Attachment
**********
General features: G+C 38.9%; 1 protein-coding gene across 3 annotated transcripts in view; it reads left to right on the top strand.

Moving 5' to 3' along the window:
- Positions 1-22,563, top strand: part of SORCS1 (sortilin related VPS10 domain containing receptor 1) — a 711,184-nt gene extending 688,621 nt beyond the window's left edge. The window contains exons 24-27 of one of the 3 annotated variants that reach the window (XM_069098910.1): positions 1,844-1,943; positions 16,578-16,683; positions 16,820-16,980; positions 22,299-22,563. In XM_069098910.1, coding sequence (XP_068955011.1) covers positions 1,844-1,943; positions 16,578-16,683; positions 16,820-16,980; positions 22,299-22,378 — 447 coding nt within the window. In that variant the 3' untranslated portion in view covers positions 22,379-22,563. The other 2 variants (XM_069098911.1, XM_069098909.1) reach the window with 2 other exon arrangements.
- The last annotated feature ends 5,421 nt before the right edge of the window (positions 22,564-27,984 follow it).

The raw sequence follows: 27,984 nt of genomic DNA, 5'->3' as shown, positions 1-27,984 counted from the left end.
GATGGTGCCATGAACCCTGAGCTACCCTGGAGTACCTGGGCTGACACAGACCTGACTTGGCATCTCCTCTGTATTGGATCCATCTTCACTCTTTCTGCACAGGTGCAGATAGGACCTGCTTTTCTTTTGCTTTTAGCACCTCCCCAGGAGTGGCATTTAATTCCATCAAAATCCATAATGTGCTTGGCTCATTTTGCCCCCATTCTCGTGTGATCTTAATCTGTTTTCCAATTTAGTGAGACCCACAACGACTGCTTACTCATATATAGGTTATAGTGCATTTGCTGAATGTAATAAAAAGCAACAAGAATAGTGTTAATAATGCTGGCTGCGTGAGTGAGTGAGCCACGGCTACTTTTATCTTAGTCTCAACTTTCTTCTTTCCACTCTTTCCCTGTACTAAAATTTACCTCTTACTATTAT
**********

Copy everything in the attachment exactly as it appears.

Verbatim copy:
General features: G+C 38.9%; 1 protein-coding gene across 3 annotated transcripts in view; it reads left to right on the top strand.

Moving 5' to 3' along the window:
- Positions 1-22,563, top strand: part of SORCS1 (sortilin related VPS10 domain containing receptor 1) — a 711,184-nt gene extending 688,621 nt beyond the window's left edge. The window contains exons 24-27 of one of the 3 annotated variants that reach the window (XM_069098910.1): positions 1,844-1,943; positions 16,578-16,683; positions 16,820-16,980; positions 22,299-22,563. In XM_069098910.1, coding sequence (XP_068955011.1) covers positions 1,844-1,943; positions 16,578-16,683; positions 16,820-16,980; positions 22,299-22,378 — 447 coding nt within the window. In that variant the 3' untranslated portion in view covers positions 22,379-22,563. The other 2 variants (XM_069098911.1, XM_069098909.1) reach the window with 2 other exon arrangements.
- The last annotated feature ends 5,421 nt before the right edge of the window (positions 22,564-27,984 follow it).

The raw sequence follows: 27,984 nt of genomic DNA, 5'->3' as shown, positions 1-27,984 counted from the left end.
GATGGTGCCATGAACCCTGAGCTACCCTGGAGTACCTGGGCTGACACAGACCTGACTTGGCATCTCCTCTGTATTGGATCCATCTTCACTCTTTCTGCACAGGTGCAGATAGGACCTGCTTTTCTTTTGCTTTTAGCACCTCCCCAGGAGTGGCATTTAATTCCATCAAAATCCATAATGTGCTTGGCTCATTTTGCCCCCATTCTCGTGTGATCTTAATCTGTTTTCCAATTTAGTGAGACCCACAACGACTGCTTACTCATATATAGGTTATAGTGCATTTGCTGAATGTAATAAAAAGCAACAAGAATAGTGTTAATAATGCTGGCTGCGTGAGTGAGTGAGCCACGGCTACTTTTATCTTAGTCTCAACTTTCTTCTTTCCACTCTTTCCCTGTACTAAAATTTACCTCTTACTATTAT